Are Git Branches MVCC?

5 min read

Multiversion concurrency control (MVCC) is a technique relational databases use to avoid concurrent transactions blocking one another. This is how databases move beyond the performance limitations of two-phase locking. Most databases have converged on what MVCC "looks like", so that e.g. MySQL and PostgreSQL (Postgres) implement MVCC in a way that seems similar to users despite having very different storage layouts.

Dolt is a relational database with similarities to MySQL and Postgres. But Dolt implements Git semantics, a very different flavor of versioning. Git is a safety-first MVCC, even though the two models usually occupy different worlds. Git uses branches to isolate units of work offline. The way branches are isolated and coordinated is similar to long-lived transactions. Concurrent writers do not block one another, but conflicting edits are materialized when coordinating commits.

We will compare three MVCC implementations, two B-Trees and one Merkle Tree. We will see that MySQL, Postgres, and Dolt's nuances are mostly opaque to users. For example, default isolation modes and conflict resolution look similar between the three. But storage layouts have interesting effects on anomaly detection and lifecycle maintenance.


There are multiple ways to perform lockless concurrent transactions (see section 2), but multiversion optimistic concurrency control (MVOCC) is the most common choice for commercial databases. All forms of MVOCC persist multiple versions of records to disk. This lets concurrent transactions share storage without confusing which rows are visible to which transactions.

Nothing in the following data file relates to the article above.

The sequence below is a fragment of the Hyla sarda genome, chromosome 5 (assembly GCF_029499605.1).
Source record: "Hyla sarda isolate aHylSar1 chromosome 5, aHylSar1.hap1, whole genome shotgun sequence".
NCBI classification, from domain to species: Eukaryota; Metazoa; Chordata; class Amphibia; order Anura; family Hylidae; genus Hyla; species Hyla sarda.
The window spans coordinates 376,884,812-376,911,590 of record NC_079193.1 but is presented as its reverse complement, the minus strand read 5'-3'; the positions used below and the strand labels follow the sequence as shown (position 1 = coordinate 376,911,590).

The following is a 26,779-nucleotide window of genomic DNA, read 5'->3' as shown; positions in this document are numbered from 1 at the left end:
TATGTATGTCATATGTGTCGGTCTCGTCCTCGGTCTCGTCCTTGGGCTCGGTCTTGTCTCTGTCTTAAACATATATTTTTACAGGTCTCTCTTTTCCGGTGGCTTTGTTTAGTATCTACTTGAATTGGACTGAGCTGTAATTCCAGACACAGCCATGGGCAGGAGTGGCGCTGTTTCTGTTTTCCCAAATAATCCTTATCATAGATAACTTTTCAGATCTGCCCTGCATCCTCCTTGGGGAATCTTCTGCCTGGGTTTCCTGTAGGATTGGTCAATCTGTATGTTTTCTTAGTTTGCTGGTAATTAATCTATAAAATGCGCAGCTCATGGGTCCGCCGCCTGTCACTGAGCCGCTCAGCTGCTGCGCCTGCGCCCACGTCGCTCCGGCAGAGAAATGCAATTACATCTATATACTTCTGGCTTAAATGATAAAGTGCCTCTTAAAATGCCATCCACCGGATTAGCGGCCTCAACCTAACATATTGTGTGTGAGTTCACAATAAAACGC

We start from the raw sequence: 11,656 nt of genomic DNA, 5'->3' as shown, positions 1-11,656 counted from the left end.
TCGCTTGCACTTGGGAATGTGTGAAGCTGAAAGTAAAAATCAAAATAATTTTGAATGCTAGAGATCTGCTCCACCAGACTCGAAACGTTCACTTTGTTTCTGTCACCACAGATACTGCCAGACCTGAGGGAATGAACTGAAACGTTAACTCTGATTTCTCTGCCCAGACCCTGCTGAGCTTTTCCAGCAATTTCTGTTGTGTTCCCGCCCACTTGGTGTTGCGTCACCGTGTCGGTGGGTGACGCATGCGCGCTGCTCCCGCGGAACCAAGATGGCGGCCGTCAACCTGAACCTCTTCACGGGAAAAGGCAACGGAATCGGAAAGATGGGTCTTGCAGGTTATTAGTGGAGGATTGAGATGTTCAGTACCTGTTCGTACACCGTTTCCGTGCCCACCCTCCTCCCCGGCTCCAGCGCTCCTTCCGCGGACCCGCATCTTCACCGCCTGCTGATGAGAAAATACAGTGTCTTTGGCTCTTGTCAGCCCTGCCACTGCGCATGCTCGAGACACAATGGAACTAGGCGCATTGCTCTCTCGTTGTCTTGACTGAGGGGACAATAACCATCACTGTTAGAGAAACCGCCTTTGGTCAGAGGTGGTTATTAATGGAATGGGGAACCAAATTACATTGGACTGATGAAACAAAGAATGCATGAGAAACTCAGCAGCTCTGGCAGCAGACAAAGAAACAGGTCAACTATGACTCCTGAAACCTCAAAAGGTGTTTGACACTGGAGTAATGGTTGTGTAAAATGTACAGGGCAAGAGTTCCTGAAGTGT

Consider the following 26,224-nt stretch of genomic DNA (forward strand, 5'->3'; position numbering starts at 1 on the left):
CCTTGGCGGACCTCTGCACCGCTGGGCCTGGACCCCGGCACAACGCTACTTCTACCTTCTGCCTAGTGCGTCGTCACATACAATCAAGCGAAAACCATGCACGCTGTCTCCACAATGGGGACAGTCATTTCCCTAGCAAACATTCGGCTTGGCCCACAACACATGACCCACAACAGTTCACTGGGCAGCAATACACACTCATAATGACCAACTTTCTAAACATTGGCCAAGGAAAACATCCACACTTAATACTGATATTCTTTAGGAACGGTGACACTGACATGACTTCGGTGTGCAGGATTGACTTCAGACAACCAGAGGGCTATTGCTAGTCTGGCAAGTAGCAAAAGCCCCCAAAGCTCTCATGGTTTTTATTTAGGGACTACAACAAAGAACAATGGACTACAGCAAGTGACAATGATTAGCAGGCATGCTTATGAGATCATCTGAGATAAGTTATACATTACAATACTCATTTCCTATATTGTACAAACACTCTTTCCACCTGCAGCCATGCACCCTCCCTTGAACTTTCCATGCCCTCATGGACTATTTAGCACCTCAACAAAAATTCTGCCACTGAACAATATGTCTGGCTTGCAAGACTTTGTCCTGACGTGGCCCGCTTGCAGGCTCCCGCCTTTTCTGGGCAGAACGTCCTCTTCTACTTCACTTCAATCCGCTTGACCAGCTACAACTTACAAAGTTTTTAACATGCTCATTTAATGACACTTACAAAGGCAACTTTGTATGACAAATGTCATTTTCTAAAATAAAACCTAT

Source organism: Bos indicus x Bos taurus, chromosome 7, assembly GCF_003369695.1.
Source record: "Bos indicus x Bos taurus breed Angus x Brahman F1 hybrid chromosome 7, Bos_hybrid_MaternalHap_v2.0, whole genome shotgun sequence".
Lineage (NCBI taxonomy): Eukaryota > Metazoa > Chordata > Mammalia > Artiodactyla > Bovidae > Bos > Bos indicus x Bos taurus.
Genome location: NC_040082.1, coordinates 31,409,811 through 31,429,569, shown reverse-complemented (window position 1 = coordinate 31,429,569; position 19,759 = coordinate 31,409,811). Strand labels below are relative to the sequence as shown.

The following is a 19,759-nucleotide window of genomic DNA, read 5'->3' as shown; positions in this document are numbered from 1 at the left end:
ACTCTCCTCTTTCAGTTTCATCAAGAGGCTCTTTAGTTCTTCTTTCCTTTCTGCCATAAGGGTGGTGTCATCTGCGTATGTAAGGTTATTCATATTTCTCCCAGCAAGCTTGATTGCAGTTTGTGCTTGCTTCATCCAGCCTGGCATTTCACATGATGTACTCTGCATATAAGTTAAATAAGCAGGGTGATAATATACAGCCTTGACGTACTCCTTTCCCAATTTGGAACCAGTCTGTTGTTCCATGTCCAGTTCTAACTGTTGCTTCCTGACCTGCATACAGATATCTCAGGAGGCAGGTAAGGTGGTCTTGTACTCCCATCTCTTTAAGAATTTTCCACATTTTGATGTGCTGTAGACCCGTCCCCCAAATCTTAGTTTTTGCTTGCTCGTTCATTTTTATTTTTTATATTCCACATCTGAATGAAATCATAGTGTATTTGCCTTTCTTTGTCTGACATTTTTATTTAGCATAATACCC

Postgres uses append-only storage to write multiple row versions. The diagram below shows how rows are written as a linked list with most recent keys added to the end of the list. This is called oldest-to-newest (O2N) append only storage:

append only linked list

A transaction issues reads using its transaction id. After identifying a row by key, Postgres traverses the linked list to find the most recent valid version within the transaction's view.


In contrast, MySQL separates a main version of row storage from a write ahead log of all versions deltas:

delta storage

MySQL still uses linked-list semantics to distinguish tuple versions, but there are really two different formats for representing rows on disk.


Dolt writes are append only, similar to Postgres. But the way versioning works is very different.

Dolt stores its data as Merkle Trees, which are designed for diffing and merging trees proportional to the number of differences. Internal nodes are keyed by the hash of their contents.

merkle tree

Prolly trees are generalizations of this content sharing that terminate in key-value pairs the same way as a B-Tree would.

merkle tree different versions

Two transactions reading different data versions won't even share the same tree root! At transaction start time, each transaction records the root hash which uniquely identifies the Prolly Tree's contents when the transaction began. But common substructures will overlap for the same reason, Prolly trees are history independent and never write the same data blocks twice.

If B-Tree MVCC is binary search and linked list search, Dolt MVCC is binary search and hashing.

Default Isolation

Anything short of pessimistic concurrency (two-phase locking) sacrifices safety for performance. Many years of studying MVCC has revealed race conditions that optimistic concurrency implementations risk (good summary of anomolies here). Different isolation levels are exposed to different sets of race conditions.

Postgres, MySQL, and Dolt all naturally implement "monotonic atomic view". A B-Tree uses its transaction id to traverse a version linked list until reaching the last row within its scope of view. Likewise, a Prolly Tree root hash identifies a unique snapshot of a database. In this mode reads are consistent to a snapshot at the beginning of a transaction.

Conflict Resolution

A monotonic view is not enough to prevent concurrent read-write transactions from racing. For example, one type of write skew is listed below. T1 issues a write contingent on a certain read that T2 invalidates:

dependency cycle